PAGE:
Sitting opposite her and nursing her own mug, Kim regarded her coolly. "Why are you here, Kerry?"
God, that look. Anger, tears, even violence would have been easier to take. Kerry swallowed, the chocolate's sweetness turning to bile in her throat. "This was a mistake. Sorry to bother you, Kim; I'd better go." With an effort she pushed her chair back from the table and started to hoist herself up.
"Running away again? Why am I not surprised?"
The almost clinical detachment with its undercurrent of bitterness made her gut roil. "That's not fair, I feel so terrible and I wanted to apologize -– "
"You feel terrible. Kerry, when Abby walked into the lounge the other day, you panicked. Your primal, instinctual response managed to humiliate, belittle, marginalize, deny and dismiss me in the space of thirty seconds and you feel terrible?"
"I can't been seen by the staff to be behaving in an unprofessional manner -– "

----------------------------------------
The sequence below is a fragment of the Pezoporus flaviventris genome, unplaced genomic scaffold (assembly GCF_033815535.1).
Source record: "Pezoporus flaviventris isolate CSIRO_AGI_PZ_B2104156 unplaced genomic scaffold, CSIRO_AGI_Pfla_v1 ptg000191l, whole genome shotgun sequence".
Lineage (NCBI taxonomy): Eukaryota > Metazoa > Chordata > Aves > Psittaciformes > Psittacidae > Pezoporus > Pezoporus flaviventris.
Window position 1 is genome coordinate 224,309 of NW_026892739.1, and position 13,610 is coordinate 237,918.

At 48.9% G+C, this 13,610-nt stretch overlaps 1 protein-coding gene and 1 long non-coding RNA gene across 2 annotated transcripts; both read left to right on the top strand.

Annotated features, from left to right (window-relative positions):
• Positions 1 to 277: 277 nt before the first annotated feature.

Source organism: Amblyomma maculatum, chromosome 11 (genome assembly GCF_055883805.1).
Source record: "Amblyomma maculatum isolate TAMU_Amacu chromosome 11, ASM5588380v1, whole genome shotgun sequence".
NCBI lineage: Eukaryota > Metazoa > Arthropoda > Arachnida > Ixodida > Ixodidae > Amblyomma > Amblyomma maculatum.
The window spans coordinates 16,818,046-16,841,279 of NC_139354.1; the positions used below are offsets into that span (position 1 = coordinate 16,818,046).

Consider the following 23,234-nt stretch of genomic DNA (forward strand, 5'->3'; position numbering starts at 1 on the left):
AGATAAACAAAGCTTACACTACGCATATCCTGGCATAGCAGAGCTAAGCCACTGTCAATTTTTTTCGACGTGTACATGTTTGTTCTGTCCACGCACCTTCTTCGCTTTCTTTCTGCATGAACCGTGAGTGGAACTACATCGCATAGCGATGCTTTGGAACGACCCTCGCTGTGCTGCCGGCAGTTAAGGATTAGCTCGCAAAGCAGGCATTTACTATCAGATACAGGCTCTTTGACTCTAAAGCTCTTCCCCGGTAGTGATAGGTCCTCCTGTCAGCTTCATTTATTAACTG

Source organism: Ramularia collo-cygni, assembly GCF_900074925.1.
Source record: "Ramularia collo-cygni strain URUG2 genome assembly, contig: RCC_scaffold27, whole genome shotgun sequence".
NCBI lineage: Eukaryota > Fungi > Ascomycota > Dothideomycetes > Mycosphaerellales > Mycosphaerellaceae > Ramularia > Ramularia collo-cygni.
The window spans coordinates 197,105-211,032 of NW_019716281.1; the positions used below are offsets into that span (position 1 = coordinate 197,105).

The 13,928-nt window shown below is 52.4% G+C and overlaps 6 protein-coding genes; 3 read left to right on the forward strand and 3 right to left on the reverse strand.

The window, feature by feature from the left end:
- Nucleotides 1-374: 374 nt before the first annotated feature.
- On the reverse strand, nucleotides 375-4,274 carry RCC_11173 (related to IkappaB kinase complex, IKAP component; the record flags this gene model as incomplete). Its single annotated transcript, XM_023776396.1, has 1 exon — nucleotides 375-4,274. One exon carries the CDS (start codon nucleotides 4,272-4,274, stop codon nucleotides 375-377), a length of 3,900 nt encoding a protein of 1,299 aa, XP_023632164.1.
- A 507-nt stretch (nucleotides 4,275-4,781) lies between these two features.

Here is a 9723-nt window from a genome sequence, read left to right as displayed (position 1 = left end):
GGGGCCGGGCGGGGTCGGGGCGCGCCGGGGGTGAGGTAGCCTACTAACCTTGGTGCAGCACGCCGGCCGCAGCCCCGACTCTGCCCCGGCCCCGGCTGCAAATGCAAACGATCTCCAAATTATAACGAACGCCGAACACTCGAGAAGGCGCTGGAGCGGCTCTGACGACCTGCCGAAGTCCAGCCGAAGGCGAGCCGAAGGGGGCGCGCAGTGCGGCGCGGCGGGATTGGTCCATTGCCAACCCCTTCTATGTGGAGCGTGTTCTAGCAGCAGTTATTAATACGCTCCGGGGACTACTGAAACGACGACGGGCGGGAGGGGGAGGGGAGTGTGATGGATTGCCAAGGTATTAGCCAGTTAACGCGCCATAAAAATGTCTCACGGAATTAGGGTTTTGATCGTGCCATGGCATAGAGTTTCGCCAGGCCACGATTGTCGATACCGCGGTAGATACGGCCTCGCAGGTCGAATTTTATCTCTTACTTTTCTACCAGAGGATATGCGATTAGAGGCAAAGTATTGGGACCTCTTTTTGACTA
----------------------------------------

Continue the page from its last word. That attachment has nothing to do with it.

"Unprofessional," Kim repeated incredulously. "For all Abby knew or cared, we could have been talking about breeding mutant Pseudomonas in the microwave. Jesus Christ, Kerry, what, did you think I would just rip your clothes off and take you then and there in the middle of the lounge?"
A small spark of heat flared up in the midst of her panic. "Well, it's not like you haven't ambushed me in the lounge before."
"Touché." The corner of Kim's mouth quirked. "Though you've never had a problem with the physical aspect of making love with a woman. What you haven't begun to examine are the greater implications that you might be gay. I don't think I've ever known anyone so completely compartmentalized."
"So we can't be together unless I announce to the world that I'm a -– that I'm gay?"
"This has nothing to do with your coming out, Kerry. That's your decision, and your right, and if and when you decide to do it I'll be right there to support you. I'm talking about simple, fundamental self-knowledge and acceptance. Not to mention respect, speaking not just as a lover but as a friend and a colleague."